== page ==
Deakin University’s Professor Mark McGillivray has been invited by the African Development Bank (AfDB) to join some of the world’s pre-eminent economists as they seek new and more effective growth pathways for Africa.
“Development assistance in Africa is at crossroads,” Professor McGillivray said.
“There have been a lot of changes in the past decade or so, and a lot of good research into those changes.
“It is timely now for the researchers to be brought together at this seminar titled Prospects for Aid Allocation in a Changing Africa and I am delighted that the AfDB has included me in the invitation list.”
At the end of the seminar, to be held in Mauritius, a panel of experts from among the participants will provide a report with the main outcomes and a set of guidelines for improving the way aid is allocated and used in Africa.
“We want to reflect on the work that has been done in recent times, to measure the performance and to look at new ways to provide more developmental impact,” Professor McGillivray said.
“Africa has a unique set of challenges for the world.
“It will require a unique set of solutions and this seminar is an important part of working towards those.”
Professor McGillivray, from the Alfred Deakin Research Institute (ADRI) at Deakin, was previously Chief Economist at the Australian Agency for International Development, and also the Deputy Director of the United Nations World Institute for Development Economics Research..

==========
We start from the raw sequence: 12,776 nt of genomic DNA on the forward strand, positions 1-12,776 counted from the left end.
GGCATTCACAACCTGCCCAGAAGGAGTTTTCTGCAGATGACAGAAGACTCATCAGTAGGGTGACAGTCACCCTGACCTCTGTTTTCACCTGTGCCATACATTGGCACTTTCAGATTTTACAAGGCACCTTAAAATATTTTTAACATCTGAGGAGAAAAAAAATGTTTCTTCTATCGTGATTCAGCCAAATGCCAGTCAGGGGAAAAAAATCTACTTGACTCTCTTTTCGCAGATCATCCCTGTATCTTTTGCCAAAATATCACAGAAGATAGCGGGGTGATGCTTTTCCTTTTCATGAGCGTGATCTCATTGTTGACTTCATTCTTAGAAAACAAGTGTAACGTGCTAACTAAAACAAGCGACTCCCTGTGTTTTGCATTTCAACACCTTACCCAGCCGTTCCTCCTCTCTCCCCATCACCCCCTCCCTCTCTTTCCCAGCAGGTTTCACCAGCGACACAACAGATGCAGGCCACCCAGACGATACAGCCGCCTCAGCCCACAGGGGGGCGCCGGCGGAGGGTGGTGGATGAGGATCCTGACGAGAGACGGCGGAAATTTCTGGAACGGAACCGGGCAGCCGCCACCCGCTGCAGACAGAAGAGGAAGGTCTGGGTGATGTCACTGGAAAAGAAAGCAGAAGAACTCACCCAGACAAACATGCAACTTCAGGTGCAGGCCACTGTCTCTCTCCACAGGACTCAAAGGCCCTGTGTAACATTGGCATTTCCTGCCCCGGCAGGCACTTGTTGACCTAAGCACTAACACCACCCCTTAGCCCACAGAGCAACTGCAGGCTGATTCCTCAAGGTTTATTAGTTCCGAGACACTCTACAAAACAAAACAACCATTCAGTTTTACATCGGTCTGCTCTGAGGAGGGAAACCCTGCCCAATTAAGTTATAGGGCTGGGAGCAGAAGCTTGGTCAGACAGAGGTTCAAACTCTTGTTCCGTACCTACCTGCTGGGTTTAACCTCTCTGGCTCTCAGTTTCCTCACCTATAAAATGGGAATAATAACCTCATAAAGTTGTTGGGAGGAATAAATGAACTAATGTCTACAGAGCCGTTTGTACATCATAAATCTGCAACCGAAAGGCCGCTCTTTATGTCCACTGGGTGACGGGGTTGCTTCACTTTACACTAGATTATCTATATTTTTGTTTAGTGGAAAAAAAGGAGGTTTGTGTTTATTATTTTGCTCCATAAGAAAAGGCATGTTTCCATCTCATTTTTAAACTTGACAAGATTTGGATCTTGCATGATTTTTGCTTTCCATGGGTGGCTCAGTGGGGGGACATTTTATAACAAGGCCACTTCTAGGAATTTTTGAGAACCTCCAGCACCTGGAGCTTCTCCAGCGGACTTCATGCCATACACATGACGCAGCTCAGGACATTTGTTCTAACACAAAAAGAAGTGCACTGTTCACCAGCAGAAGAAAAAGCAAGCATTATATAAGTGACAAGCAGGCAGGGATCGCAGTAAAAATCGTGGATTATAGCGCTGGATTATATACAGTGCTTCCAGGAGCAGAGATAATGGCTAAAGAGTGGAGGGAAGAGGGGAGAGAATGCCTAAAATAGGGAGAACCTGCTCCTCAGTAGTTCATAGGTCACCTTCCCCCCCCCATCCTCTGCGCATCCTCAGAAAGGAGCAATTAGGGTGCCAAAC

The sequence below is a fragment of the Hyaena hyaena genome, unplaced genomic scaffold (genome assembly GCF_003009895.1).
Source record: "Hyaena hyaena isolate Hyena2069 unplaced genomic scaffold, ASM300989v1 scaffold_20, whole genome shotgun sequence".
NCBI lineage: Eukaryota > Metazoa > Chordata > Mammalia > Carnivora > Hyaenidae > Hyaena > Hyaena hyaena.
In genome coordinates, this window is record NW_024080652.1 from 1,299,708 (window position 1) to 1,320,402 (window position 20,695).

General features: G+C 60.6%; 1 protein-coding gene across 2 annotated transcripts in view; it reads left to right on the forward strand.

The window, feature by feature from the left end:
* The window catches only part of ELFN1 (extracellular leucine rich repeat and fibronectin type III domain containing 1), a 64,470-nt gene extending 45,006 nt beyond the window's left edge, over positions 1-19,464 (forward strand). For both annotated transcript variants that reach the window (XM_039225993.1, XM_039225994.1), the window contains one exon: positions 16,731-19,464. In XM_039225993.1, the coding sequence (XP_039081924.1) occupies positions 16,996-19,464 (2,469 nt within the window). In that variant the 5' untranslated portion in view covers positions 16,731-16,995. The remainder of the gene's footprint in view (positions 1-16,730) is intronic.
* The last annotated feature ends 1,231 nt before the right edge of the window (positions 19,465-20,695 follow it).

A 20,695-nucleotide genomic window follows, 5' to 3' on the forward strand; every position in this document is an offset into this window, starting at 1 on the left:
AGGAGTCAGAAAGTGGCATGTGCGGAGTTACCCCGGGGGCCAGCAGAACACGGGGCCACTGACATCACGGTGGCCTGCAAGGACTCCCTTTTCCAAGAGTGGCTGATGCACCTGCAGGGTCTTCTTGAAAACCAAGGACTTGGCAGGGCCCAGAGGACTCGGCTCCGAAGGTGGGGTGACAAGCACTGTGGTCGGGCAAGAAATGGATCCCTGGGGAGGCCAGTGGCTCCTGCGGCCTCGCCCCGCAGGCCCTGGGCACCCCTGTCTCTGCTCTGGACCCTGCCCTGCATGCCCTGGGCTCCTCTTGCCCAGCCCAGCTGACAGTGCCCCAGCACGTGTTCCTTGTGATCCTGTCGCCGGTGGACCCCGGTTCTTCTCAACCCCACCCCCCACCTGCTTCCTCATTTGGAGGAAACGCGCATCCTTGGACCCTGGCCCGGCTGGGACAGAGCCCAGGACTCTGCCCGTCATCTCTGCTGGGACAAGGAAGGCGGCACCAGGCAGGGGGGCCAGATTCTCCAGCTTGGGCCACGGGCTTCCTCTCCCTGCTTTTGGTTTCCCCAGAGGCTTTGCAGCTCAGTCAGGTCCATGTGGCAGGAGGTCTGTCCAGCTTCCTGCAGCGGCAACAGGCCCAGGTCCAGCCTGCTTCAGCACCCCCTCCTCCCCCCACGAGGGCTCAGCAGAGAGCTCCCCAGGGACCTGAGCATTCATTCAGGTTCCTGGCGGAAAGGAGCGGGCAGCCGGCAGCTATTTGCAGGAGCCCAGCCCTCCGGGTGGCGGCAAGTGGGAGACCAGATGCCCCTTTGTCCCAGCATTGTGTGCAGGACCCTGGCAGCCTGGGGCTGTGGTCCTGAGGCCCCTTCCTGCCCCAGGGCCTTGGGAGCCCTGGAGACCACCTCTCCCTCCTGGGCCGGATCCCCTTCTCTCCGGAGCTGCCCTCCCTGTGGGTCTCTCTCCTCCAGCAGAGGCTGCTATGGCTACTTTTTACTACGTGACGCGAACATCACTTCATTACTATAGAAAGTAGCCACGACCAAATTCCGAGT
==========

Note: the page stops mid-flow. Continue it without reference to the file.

In 2010, he was appointed as a Research Associate at Oxford University’s Oxford Poverty and Human Development Initiative.
There he worked closely with another invitee to the AfDB forum, Professor Paul Collier, CBE, who also has close ties with Deakin and ADRI.
In 2010, Professor Collier spoke at the inaugural Fusion Lecture organised by Professor David Lowe, the Director of the ADRI.
From 1998 to 2003 Professor Collier was the Director of the Development Research Group of the World Bank. He is author of three books: the multi-award winning The Bottom Billion: Why the Poorest Countries are Failing and What Can Be Done About It (2007), Wars, Guns and Votes: Democracy in Dangerous Places (2009), and his most recent book, The Plundered Planet: How to reconcile prosperity with nature (2010).
His research covers the causes and consequences of civil war, the effects of aid, and the problems of democracy in low-income and natural-resources rich societies.
Professor McGillivray's research interests include aid effectiveness and allocation, measures of multidimensional well-being achievement, vulnerability in developing countries and inter-country inequality in well-being. His recent books include:
Fragile States: Cause, Costs and Responses (Oxford University Press, Oxford, with W. Naude and A. Santos-Paulino) and Health Inequality and Development (Palgrave Macmillan, London, 2010, with I. Dutta and D.Lawson)
Understanding Small Island Developing States: Fragility and External Shocks(Routlege, 2011, with W. Naude and A. Santos-Paulino).
Professor McGillivray's research into aid has also been cited by Britain's House of Lords.